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 > Would solar be effective in the midwest?

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Lwiddis

Kern County, CA

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Posted: 03/26/20 11:57am Link  |  Quote  |  Print  |  Notify Moderator

"I use just solar to charge my GC2's. I have never used a generator to charge my 8 year old batteries and they are still going strong. I boondock 99% of the time."

I get tired of exercising my generator every other Wednesday since I too don't need it for recharging. Solar is fantastic!


Winnebago 2101DS TT & 2020 Chevy Silverado 1500 LTZ Z71, 300 watts solar-parallel & MPPT, Trojan T-125s. TALL pole for flags. Prefer USFS, COE, BLM, NPS, TVA, USF&WS, state & county camps. Bicyclist! 14 year Army vet - 11B40 then 11A - (MOS 1542 & 1560)


Mobilesport

Iowa

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Posted: 03/26/20 05:30pm Link  |  Quote  |  Print  |  Notify Moderator

Lwiddis wrote:

"I use just solar to charge my GC2's. I have never used a generator to charge my 8 year old batteries and they are still going strong. I boondock 99% of the time."

I get tired of exercising my generator every other Wednesday since I too don't need it for recharging. Solar is fantastic!


Solar probably is fantastic if you live in a nice climate like California, probably won't work good in the midwest.

pianotuna

Regina, SK, Canada

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Posted: 03/26/20 06:34pm Link  |  Quote  |  Print  |  Notify Moderator

Mobilesport wrote:

Lwiddis wrote:

"I use just solar to charge my GC2's. I have never used a generator to charge my 8 year old batteries and they are still going strong. I boondock 99% of the time."

I get tired of exercising my generator every other Wednesday since I too don't need it for recharging. Solar is fantastic!


Solar probably is fantastic if you live in a nice climate like California, probably won't work good in the midwest.


I live in the mid west. I'll have to tell my solar that it has been bad. After all, it has not cost me a dime since I installed it and still works fabulously.


Regards, Don
My ride is a 28 foot Class C, 256 watts solar, 556 amp hours of AGM in two battery banks 12 volt batteries, 3000 watt Magnum hybrid inverter, Sola Basic Autoformer, Microair Easy Start.

valhalla360

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Posted: 03/26/20 08:48pm Link  |  Quote  |  Print  |  Notify Moderator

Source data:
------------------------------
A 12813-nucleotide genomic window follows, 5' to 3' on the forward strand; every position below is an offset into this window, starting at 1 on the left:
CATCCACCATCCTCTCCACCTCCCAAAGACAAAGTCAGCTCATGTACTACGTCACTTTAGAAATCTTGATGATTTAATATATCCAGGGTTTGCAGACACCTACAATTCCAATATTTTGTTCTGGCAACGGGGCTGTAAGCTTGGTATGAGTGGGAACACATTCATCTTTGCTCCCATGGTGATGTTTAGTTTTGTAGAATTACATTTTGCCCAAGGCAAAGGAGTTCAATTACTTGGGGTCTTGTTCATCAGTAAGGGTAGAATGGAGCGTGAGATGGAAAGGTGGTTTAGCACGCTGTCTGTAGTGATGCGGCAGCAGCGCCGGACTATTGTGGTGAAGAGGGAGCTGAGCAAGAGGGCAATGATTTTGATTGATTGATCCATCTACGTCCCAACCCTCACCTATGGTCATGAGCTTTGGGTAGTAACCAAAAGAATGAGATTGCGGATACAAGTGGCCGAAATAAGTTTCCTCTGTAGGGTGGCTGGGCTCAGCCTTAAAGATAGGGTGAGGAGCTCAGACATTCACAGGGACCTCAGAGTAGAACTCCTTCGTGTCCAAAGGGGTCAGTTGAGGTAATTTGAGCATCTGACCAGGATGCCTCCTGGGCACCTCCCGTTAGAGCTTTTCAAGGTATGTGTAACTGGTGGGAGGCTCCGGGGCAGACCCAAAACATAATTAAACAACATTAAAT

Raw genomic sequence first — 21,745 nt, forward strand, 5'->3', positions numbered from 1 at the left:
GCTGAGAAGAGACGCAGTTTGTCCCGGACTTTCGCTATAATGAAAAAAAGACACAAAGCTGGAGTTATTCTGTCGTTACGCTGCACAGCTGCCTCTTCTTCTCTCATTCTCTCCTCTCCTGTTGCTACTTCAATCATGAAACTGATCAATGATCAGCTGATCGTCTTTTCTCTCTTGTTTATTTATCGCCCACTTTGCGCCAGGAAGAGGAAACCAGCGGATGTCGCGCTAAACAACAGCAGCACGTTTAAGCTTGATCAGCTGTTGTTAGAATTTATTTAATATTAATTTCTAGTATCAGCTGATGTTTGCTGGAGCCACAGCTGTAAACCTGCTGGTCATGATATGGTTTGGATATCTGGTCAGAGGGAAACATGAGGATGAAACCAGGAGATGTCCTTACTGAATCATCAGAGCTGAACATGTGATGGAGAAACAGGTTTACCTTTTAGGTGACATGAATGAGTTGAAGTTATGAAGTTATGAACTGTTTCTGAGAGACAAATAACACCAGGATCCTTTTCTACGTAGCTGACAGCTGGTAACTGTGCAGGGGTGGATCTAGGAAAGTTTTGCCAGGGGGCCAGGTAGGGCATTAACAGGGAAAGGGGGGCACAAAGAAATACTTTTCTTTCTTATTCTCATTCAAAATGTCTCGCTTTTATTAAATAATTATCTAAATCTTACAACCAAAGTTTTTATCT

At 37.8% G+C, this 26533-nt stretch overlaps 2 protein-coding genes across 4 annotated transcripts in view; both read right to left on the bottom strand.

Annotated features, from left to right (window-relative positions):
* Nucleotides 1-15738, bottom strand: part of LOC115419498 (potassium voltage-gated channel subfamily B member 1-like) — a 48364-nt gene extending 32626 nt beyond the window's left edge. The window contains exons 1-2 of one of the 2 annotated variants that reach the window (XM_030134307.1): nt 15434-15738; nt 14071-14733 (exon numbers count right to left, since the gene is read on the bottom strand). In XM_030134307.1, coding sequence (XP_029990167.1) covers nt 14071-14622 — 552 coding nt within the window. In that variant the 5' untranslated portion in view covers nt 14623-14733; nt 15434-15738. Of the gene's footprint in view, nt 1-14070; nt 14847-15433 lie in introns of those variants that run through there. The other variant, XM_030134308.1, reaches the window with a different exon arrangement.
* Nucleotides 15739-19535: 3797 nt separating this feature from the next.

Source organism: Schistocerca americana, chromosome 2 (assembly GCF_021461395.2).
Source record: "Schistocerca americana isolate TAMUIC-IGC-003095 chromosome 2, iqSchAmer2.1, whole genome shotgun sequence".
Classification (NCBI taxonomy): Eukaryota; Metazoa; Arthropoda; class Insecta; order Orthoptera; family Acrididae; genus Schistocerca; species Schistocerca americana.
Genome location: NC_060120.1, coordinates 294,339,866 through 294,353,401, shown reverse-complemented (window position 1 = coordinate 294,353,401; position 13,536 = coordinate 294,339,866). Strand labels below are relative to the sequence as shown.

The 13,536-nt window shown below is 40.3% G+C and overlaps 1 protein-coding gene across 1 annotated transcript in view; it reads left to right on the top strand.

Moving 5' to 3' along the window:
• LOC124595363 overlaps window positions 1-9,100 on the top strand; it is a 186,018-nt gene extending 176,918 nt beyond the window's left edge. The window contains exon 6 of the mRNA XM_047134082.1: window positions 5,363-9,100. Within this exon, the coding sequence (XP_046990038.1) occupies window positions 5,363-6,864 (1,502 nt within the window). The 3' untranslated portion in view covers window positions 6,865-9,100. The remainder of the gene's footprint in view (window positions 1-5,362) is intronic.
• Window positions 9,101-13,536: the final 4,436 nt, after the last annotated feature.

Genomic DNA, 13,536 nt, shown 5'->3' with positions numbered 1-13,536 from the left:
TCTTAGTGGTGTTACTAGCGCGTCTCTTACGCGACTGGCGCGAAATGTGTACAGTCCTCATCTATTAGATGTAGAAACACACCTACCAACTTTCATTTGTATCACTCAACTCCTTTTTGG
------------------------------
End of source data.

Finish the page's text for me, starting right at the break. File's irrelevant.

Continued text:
50 amp-hr at 12v is 600w-hr (actual voltage may modify the results a bit but not enough to drastically change the answer).

General assumption is you get 4-5 times the rated wattage in watt-hours...ie: 200w panel will get you 800-1000w-hr in a day.

On the surface sounds great. Problem is there are several mitigating factors.
- Winter in the north, the angle of the sun and shorter days will reduce panel output.
- Cloudy days (more common in winter) will reduce panel output.
- Snow on the panels will kill most of the output.
- Charging systems are not 100% efficient, so even in ideal conditions, expect to lose some.

Unlike Lead-Acid batteries which are typically kept above 50% discharge to avoid damage, Lithium can run down to around 20% with little risk, so 100amp-hr translates to around 960w-hr of usable power if you start fully charged. Depending on age and abuse, you may no longer have 100amp-hr batteries.

For your usage, I would want at least 50% more solar to make up for the losses from the theoretical output (maybe 100% more...300-400w of panels). Then I would want to double the battery bank as you will get multiple cloudy days from time to time. 1920w-hr will give you 3 days in a row of cloud cover before you run out.

Alternatively, you can keep a small generator and an eye on the charge state. If the bank gets too low, crank up the generator for an hour or two and give them a boost (preferable to go thru the onboard AC to DC charger as most generator 12v outlets don't put out a lot of amps).

PS: Be careful reading the replies as many people are mixing up units.


Tammy & Mike
Ford F250 V10
2008 Copper Canyon 5er
Catalac Catamaran 34'
Full Time spliting time between boat and 5er


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